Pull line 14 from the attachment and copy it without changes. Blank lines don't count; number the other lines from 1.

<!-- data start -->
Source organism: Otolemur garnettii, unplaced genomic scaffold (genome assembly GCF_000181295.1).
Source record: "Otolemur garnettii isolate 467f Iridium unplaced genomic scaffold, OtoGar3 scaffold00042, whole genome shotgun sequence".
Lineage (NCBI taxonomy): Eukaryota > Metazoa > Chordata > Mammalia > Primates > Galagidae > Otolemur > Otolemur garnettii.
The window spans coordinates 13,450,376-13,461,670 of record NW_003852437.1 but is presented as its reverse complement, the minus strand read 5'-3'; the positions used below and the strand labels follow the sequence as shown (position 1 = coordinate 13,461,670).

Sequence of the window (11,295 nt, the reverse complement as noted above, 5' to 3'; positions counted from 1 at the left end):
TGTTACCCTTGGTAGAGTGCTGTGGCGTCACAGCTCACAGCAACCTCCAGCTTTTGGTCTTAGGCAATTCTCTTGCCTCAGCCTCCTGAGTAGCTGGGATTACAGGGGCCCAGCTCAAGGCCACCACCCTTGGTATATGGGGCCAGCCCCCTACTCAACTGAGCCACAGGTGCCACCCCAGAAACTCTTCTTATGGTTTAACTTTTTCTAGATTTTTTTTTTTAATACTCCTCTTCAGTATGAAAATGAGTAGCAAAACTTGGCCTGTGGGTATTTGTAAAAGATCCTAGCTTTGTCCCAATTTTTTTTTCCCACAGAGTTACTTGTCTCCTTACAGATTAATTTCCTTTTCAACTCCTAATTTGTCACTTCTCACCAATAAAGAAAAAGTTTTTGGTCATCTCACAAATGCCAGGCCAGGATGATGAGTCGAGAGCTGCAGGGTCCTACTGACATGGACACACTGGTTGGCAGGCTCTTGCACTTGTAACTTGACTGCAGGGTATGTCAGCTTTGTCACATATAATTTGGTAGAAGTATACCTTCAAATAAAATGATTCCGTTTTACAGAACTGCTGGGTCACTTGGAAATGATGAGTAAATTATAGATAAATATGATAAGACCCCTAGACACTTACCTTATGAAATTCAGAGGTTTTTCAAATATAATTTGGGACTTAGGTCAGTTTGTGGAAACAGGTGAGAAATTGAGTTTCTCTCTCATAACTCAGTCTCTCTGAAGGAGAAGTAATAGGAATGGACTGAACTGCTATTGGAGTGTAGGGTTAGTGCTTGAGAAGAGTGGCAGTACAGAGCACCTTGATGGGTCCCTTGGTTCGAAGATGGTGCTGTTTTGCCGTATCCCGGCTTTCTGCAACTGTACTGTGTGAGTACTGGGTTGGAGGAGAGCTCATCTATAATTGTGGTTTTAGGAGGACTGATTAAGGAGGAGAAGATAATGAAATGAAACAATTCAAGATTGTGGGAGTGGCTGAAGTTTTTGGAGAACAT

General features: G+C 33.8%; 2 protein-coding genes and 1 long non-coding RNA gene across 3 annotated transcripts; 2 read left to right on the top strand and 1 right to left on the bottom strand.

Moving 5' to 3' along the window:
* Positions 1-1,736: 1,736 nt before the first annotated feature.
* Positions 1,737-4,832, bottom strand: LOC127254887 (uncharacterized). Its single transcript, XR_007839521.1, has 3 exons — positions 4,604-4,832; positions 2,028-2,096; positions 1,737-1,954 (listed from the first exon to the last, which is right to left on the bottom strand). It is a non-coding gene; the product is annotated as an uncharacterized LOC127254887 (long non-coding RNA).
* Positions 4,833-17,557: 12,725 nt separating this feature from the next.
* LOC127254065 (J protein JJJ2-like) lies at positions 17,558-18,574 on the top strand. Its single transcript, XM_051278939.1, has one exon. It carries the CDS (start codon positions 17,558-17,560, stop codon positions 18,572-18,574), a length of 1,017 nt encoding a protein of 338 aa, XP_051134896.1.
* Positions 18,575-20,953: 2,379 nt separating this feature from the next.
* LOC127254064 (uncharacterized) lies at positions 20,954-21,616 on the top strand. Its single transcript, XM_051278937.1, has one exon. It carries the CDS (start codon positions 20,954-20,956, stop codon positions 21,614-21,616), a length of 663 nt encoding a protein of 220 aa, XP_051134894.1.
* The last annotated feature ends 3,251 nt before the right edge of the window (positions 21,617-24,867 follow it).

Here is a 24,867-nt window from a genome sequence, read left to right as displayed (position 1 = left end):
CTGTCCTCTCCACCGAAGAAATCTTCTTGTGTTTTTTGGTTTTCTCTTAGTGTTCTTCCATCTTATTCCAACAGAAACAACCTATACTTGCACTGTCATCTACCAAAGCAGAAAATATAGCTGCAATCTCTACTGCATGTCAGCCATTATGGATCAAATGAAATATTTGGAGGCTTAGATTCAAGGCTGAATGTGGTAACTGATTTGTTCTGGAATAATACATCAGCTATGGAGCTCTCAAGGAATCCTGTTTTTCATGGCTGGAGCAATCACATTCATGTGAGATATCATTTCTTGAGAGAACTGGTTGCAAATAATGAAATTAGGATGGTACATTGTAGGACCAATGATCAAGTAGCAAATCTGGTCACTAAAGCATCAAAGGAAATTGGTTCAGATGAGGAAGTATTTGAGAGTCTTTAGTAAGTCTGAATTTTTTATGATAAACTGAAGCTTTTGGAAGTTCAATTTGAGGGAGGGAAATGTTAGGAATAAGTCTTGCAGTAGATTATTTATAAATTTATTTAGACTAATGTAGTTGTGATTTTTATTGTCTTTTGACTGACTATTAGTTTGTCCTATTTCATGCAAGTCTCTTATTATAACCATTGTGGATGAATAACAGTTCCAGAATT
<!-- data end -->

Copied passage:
* LOC127254064 (uncharacterized) lies at positions 20,954-21,616 on the top strand. Its single transcript, XM_051278937.1, has one exon. It carries the CDS (start codon positions 20,954-20,956, stop codon positions 21,614-21,616), a length of 663 nt encoding a protein of 220 aa, XP_051134894.1.